Gaseous combustion products generated at the burning zone, if not inhaled through the cigarette through the smoking process, can readily exhaust through the apertures. There is a relatively short path for the combustion products to travel and they can flow circumferentially around the cigarette and exit through any of the apertures 20 which are effectively opening upwardly to take advantage of the convective current flow. As the point of burning traverses a particular aperture, the gaseous combustion products will normally assume the predominant flow path through that aperture and thus effectively inhibit inward airflow. However, as soon as the burning point passes an aperture, inward airflow will then again resume.
Burning of the tobacco element will progress in an essentially normal pattern associated with a cigarette which is not provided with the protective shield 11. At a point where the burning occurs adjacent the end next to the filter element 14, the burning will tend to terminate due to a smaller quantity of air being available. A smaller quantity of air being available for combustion results from the overlapping extension 15a of the exterior sheath 15 that covers the filter and extends a distance over the terminal end of the shield 11. Without any apertures for entrance of air at this particular point, there is a significant reduction in the available air and the fire is likely to self-extinguish. This automatic extinguishing of the burning tobacco is based on the initial assumption that the smoker is not inhaling through the filter when the burning zone enters this region.
A further advantage of the configuration of the projections 21 is that they also function to reduce the amount of solid combustion products that are exhausted to the environment. As previously noted, the shield 11 is cooled as a consequence of its ability to conduct heat which is in conjunction with the cooling effect of the circulatory air currents through the apertures 20 and the annular chamber 17. This cooling of the shield which will tend to remain at a temperature less than that of the gaseous combustion products as they are produced, results in the shield causing some of these combustion products to condense on the inwardly facing surfaces of the shield as they flow outwardly from the shield. This function of the shield is of particular advantage in that a portion of the undesirable nicotine tars and other products will be collected for disposal rather than merely exhausted into the environmental atmosphere where they may be ingested by others. This function is particularly beneficial when a burning cigarette is merely placed in an ashtray.
Another advantage of the configuration of the shield 11 and its projections 21 is that they tend to enhance the combustion process. Heat generated by combustion of the tobacco will radiate outwardly, but a portion of this radiated heat incident to the inwardly facing surfaces of the shield and projections will tend to be reflected back into the burning zone Z. The result is that higher average temperatures are maintained in the burning zone and tends to produce more complete burning of the tobacco, thereby effecting a reduction in the amount of undesirable combustion projects that would otherwise be produced. Orientation of the projections 21 with respect to the direction of burning is deemed advantageous in obtaining a more complete burning of the tobacco.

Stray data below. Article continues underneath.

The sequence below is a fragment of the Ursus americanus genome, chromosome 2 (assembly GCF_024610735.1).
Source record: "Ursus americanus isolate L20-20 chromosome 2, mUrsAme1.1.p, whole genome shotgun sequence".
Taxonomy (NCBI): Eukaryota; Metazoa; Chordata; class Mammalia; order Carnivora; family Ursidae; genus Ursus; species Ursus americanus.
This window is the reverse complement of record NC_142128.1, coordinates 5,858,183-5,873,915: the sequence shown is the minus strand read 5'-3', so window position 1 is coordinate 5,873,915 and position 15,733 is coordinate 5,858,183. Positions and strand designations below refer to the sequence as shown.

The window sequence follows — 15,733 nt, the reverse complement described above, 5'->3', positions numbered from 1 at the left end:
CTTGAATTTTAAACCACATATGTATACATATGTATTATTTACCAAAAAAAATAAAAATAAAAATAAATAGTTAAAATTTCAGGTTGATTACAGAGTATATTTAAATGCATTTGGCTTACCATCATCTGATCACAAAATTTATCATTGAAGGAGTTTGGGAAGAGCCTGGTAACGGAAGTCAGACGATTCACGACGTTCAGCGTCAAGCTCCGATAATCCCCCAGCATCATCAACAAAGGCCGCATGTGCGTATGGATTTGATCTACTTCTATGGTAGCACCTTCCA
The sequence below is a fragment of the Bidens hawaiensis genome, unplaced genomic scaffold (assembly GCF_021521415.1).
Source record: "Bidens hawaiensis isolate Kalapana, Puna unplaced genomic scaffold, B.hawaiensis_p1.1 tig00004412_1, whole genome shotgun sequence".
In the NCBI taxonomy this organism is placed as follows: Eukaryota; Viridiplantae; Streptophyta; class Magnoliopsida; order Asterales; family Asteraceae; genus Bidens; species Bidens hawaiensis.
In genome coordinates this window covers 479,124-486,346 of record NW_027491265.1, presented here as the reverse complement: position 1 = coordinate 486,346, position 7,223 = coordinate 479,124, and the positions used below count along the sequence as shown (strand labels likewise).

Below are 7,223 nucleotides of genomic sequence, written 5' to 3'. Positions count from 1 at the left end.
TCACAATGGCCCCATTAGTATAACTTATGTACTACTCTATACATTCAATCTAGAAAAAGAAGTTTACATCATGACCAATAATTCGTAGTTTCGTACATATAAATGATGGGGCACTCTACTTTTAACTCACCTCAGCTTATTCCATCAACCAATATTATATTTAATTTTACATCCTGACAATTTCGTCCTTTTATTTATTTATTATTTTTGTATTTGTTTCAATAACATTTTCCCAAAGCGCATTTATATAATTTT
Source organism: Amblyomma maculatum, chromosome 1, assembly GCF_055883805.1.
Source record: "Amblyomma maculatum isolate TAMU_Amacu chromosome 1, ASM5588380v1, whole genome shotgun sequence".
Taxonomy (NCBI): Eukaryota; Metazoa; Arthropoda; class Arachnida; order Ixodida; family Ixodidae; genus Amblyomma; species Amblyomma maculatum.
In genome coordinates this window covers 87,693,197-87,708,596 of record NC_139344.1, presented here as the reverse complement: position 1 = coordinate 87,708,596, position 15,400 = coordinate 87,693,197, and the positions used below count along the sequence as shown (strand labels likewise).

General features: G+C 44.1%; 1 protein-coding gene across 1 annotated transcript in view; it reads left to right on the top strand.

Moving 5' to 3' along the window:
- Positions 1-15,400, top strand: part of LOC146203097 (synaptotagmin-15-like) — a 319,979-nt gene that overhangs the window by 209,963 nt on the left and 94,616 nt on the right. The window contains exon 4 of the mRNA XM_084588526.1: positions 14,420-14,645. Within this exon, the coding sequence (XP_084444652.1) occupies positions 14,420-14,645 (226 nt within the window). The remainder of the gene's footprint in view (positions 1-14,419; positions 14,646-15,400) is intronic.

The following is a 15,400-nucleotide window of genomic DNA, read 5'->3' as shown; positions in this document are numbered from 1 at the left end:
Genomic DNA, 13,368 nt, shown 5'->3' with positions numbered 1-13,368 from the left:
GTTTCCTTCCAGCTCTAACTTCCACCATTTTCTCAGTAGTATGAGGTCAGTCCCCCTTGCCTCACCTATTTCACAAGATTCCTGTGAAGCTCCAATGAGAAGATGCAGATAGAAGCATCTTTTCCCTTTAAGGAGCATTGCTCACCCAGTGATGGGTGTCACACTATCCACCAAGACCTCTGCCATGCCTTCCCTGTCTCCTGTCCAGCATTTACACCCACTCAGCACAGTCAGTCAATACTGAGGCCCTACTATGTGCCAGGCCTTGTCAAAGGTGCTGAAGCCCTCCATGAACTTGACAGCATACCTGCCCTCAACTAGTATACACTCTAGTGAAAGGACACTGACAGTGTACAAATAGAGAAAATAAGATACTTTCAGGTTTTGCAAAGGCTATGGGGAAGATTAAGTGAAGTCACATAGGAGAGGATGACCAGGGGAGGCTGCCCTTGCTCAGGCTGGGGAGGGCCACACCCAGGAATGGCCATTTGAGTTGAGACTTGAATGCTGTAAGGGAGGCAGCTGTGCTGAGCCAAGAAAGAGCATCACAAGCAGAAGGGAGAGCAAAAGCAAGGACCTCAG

The projections 21 that are formed on the interior surface of the shield 11 function not only to support the unburned tobacco element 10 in proper relationship to the shield, but they also serve to maintain the resulting ash A in a cylindrical form. The ash, as it is formed from combustion of the tobacco, will essentially maintain itself in a solid configuration, although of a very fragile nature. The ash particles retain the general configuration of the tobacco particles from which they are formed, and thus produce an interlocking matrix that is composed of the ash. This ash residue tends to retain its cylindrical configuration and is supported by the non-resilient projections 21. Thus, the ash will be retained within the interior of the shield 11 even though the end is open and perhaps only partially closed by the inturned lip 18. The ash though is very fragile and, if desired, it is possible to discharge the ash at intervals by holding the cigarette in a generally vertical orientation and lightly tapping the shield. This will cause sufficient vibration to break up the interlocking ash matrix and permit the ash to then disintegrate into individual particles that will merely drop out of the open end of the shield. However, the structural strength of the ash matrix is generally sufficient that during normal smoking without any significant physical jarring, the ash will be retained within the shield. The shield thus also performs the function of an ash container which can be used to retain the ash until the cigarette is entirely consumed. At that point, the shield 11 which is of a relatively thin walled nature can be readily collapsed by pinching the end of the shield and thereby form a substantially closed container for disposal of the ash along with the other components of the consumed cigarette.